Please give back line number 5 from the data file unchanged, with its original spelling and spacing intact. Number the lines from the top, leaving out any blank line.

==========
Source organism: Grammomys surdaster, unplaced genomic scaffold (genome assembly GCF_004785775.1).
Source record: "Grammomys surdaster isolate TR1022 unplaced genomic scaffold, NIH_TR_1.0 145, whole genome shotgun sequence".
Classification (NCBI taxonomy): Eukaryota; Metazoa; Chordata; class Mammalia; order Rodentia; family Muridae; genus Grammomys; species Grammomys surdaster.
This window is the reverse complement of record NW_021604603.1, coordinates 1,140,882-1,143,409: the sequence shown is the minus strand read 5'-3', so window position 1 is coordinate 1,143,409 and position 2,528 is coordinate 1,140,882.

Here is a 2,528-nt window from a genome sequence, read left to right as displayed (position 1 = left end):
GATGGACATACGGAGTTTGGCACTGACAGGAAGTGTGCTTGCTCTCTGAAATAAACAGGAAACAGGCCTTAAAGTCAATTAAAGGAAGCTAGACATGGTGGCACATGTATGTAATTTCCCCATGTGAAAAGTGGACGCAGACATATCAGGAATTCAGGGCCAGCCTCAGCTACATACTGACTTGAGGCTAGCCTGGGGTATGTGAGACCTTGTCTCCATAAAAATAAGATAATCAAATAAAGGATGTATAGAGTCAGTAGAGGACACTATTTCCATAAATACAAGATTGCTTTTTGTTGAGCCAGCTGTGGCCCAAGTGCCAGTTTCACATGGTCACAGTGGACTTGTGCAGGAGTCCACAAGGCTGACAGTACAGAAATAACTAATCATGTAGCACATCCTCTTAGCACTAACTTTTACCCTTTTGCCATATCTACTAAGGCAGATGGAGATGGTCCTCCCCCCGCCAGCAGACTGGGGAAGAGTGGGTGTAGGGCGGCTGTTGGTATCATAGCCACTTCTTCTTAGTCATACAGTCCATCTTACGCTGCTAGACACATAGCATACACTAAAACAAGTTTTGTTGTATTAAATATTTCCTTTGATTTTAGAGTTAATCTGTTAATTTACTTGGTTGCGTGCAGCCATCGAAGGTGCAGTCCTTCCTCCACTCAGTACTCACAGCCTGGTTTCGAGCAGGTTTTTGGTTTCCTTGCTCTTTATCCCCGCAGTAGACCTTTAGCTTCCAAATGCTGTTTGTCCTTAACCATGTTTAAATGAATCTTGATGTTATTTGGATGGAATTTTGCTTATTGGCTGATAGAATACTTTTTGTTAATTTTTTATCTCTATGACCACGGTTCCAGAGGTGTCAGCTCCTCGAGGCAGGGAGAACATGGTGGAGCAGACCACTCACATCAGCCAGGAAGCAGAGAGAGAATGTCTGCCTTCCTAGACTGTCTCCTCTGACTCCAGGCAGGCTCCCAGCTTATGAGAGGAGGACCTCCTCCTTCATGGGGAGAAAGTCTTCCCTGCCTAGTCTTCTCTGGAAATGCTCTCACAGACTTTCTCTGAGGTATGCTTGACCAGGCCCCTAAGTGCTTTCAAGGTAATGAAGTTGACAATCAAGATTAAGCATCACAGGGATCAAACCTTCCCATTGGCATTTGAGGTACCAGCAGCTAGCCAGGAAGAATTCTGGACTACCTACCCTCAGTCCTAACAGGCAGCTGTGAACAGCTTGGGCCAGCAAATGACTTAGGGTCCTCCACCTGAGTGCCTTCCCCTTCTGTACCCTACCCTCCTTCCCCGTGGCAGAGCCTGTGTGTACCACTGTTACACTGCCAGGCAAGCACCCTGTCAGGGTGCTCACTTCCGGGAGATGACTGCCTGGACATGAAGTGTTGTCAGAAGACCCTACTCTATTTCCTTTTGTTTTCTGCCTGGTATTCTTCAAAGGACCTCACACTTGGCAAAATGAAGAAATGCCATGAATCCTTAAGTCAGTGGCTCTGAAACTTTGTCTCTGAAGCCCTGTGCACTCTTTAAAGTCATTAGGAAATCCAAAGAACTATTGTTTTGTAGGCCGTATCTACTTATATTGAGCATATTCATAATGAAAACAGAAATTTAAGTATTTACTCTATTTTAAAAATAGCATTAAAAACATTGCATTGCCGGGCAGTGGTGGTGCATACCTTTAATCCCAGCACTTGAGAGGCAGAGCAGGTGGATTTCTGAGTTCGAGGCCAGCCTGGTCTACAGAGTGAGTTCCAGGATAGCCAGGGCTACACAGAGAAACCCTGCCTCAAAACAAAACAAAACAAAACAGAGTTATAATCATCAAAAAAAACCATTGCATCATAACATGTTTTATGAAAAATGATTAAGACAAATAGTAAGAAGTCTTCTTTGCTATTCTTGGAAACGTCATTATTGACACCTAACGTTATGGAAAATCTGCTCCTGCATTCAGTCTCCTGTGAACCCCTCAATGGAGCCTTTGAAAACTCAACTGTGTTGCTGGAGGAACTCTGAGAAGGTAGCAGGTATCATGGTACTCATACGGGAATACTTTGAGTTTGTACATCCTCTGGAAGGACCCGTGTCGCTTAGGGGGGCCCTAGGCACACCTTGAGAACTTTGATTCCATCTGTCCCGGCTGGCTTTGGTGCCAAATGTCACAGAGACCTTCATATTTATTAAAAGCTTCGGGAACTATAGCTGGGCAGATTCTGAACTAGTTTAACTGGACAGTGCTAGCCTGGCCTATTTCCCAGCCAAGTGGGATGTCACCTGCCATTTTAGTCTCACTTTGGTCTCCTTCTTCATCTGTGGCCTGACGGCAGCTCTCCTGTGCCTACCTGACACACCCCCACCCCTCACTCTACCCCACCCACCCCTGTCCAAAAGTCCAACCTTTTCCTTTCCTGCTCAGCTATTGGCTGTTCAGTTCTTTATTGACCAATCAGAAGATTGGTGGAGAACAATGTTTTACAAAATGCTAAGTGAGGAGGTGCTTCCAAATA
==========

Here is a 2,528-nt window from a genome sequence, read left to right as displayed (position 1 = left end):